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RE: More evidence of dinosaur colors
> A question: What combinations give out blues, greens and
> yellows in bird feathers?
Yellow is carotenoids. Bright red is also achieved this way (think Gouldian
Finch, which is famously polymorphic, with a red, black or yellow face).
Essentially requires frugivory or granivory. Some exceptions exist, such as
many nectarivores and a few insectivores. Thus, its occurrence is
phylogenetically rather restricted, e.g. among Passeri (advanced songbirds) it
is only really common among Passeroidea and Paroidea (the others are generally
rather specialized insectivores and few of them are anything other than
brown-grey or black-and-white, with perhaps some iridescence).
Green may be due to pigments (turacoverdin istthe most famous), which would be
porphyrin derivates. Usually however it is a combination of yellow pigment +
"blue" structure. You can see this nicely in parrots (if you have a skin
specimen at your hands): the exact hue of green shifts according to the angle
you view the plumage, and if you view it at a very small angle, the feathers
appear essentially yellow (since the light goes a long way through the yellow
outer layers of the barbs and is reflected off the "blue" core). Every time I
handle parrot specimens, I am floored by this effect; it is extremely beautiful
and it's one of those things that get more and more beautiful the more you know
Blue is always structural color. There are two types of structural color -
simple scattering (the same phenomenon that causes the sky to be blue) and
iridescence. Iridescence is a thin-layer phenomenon, just like the iridescence
of an oil film on a puddle. Both are ultimately caused by melanin, not stored
in granules like in black/brown but arranged to very thin sheets or a "foam".
See here for some more details:
As a source, you can use: Gill, Frank (2007): Ornithology (3rd ed.): pp.94-100.
Regarding the new paper, I can only say: fantastic! To be able to distinguish
fossil eu- and phaeomelanins, I would not have thought this possible! But it
obviously is. And with the Messel Buprestidae retaining structural color even
as fossils, and carotenoids probably leaving chemical traces, the coloration of
any feather color should be technically possible as long as the fossil is
It may be worthwhile to study Shenzhouraptor/Jeholornis next. One specimen has
seed fossils in its stomach. These have only been identified to a form genus,
but seem to be the endocarp of a drupe. This would mean that its food did quite
likely contain a source of carotenoids (the exo/mesocarp). It is probably
futile to search for carotinoid signatures in a predatory taxon's fossil
feathers (we don't even know if they leave distinct traces at all, but it's
quite likely) - but in a frugivore, yellow to red or even green plumage is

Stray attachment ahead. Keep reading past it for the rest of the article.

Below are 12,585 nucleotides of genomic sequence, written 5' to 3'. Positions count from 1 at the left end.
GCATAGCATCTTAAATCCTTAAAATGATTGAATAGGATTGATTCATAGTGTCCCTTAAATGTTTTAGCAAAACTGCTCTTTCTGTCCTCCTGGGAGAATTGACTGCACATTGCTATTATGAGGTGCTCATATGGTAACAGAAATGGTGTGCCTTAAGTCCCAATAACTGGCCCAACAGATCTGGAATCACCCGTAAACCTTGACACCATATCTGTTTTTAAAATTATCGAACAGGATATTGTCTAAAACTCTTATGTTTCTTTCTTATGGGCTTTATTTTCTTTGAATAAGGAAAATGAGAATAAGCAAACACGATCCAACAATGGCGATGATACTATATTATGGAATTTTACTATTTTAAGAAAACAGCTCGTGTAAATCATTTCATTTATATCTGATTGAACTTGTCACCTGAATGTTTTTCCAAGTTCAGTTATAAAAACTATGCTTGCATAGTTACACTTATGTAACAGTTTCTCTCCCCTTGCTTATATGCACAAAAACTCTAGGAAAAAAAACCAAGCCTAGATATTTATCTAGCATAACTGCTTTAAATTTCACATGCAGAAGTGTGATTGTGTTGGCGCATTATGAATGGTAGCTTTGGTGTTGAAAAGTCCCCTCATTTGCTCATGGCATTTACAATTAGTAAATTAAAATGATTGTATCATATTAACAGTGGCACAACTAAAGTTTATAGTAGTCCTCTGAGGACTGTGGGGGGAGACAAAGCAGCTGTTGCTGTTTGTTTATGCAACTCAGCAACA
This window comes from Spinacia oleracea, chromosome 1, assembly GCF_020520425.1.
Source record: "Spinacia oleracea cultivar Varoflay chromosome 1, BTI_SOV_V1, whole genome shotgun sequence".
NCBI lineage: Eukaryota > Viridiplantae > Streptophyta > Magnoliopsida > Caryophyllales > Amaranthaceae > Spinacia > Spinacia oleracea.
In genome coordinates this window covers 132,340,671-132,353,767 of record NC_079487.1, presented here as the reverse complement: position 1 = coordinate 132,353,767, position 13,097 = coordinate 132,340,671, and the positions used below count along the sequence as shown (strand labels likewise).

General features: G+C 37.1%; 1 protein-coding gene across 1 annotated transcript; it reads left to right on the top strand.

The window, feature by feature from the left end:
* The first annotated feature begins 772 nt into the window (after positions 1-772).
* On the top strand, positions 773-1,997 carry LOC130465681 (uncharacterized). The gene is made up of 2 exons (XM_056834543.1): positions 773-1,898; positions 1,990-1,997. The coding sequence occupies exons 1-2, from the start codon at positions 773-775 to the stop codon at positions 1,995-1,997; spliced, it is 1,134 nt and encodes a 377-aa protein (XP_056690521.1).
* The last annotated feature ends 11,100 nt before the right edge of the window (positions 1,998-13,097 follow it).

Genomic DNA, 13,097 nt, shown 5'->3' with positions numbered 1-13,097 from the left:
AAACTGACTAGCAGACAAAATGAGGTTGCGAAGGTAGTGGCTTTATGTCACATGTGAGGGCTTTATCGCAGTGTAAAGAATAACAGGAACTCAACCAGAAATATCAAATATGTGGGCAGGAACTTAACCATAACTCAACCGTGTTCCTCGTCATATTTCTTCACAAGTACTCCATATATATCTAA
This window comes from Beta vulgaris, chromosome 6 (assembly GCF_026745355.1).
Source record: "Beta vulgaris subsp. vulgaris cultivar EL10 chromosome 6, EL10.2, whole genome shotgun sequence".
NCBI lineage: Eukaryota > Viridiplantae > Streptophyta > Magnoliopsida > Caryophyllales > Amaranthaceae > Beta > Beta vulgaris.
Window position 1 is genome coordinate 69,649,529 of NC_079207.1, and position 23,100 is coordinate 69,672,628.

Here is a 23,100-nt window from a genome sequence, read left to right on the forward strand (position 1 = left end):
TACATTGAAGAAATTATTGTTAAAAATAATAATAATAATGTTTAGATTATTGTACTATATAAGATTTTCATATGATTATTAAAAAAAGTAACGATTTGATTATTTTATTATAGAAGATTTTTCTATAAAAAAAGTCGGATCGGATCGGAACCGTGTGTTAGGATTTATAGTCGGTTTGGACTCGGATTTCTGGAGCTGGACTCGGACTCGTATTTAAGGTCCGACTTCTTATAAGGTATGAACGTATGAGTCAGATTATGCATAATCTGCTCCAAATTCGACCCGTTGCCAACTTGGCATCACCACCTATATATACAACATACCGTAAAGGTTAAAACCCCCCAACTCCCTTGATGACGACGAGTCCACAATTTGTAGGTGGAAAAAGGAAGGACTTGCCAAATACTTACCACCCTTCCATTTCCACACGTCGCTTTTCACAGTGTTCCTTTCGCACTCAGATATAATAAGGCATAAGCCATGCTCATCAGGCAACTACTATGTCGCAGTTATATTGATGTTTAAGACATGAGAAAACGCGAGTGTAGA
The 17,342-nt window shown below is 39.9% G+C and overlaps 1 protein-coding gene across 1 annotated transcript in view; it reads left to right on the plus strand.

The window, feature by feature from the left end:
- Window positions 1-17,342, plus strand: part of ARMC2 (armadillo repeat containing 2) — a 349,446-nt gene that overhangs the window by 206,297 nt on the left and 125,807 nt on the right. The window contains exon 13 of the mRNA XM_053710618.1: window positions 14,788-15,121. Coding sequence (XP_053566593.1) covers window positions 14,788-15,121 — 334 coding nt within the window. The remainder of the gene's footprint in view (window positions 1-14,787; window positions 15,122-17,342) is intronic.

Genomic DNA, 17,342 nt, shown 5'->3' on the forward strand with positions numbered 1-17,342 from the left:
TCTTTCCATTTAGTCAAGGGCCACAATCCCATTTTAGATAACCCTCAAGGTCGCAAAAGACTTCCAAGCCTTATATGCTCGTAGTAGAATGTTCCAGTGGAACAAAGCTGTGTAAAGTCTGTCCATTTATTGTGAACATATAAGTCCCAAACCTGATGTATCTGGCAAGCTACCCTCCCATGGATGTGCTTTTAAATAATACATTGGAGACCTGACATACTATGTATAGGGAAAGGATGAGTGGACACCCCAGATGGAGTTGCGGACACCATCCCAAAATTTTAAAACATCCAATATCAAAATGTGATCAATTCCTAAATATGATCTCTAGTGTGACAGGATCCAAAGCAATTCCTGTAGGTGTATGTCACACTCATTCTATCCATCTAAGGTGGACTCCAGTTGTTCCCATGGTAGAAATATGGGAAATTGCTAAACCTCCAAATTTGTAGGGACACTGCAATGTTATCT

almost to be expected.
Blue, however, is very rare up to and including "higher waterbirds" (the ?clade
encompassing tubenoses and storks). Iridescent coloration is also generally
restricted to display feathers in these. The same would hold true for green,
though we don't know whether green has not been achieved via pigments in some
extinct lineage. Turacos prove it can happen, and uroporphyrins are readily
available. You need to evolve the correct enzymes to reconstruct them from
being feces-brown to turaco-green though, and that's why green-pigmented
feathers are only found in Musophagidae today.
Theoretically, structural coloration may of course have been achieved
independently multiple times, but its lack - especially blue - in the more
basal Neornithes suggests that in the Mesozoic, structural coloration was
probably all but restricted to more or less iridescent black. Though the
descendants of an arboricolous frugivore, if they have shifted to some other
diet, may of course have as much blue in their plumage as is advantageous
(Kingfishers come to mind - their ancestors, judging from their place in the
roller-woodpecker-passerine-?parrot clade, lived in trees and ate invertebrates
and fruit, and were most likely green). A blue _Iberomesornis_ as in "Walking
with dinosaurs" is very implausible - it is much more likely to have been
flamingo-pink, and even that's not very likely.
(I pondered an interesting question recently: many hummingbirds feed on plants
whose nectar has elevated carotinoid content. But as it seems, they metabolize
the carotinoids as radical/reactive oxygen "catchers". At least this is what it
seems like, since hummingbird "feces" (which is actually rather liquid) is
apparently not colored, and "red" hummingbird feathers have phaeomelanin, i.e.
they are rusty-red not bright-red. So the carotinoids must be metabolized
somehow, and a hummer's metabolism is bound to yield large amounts of
radicals/ROS, to detoxify which carotinoids lend themselves naturally.)
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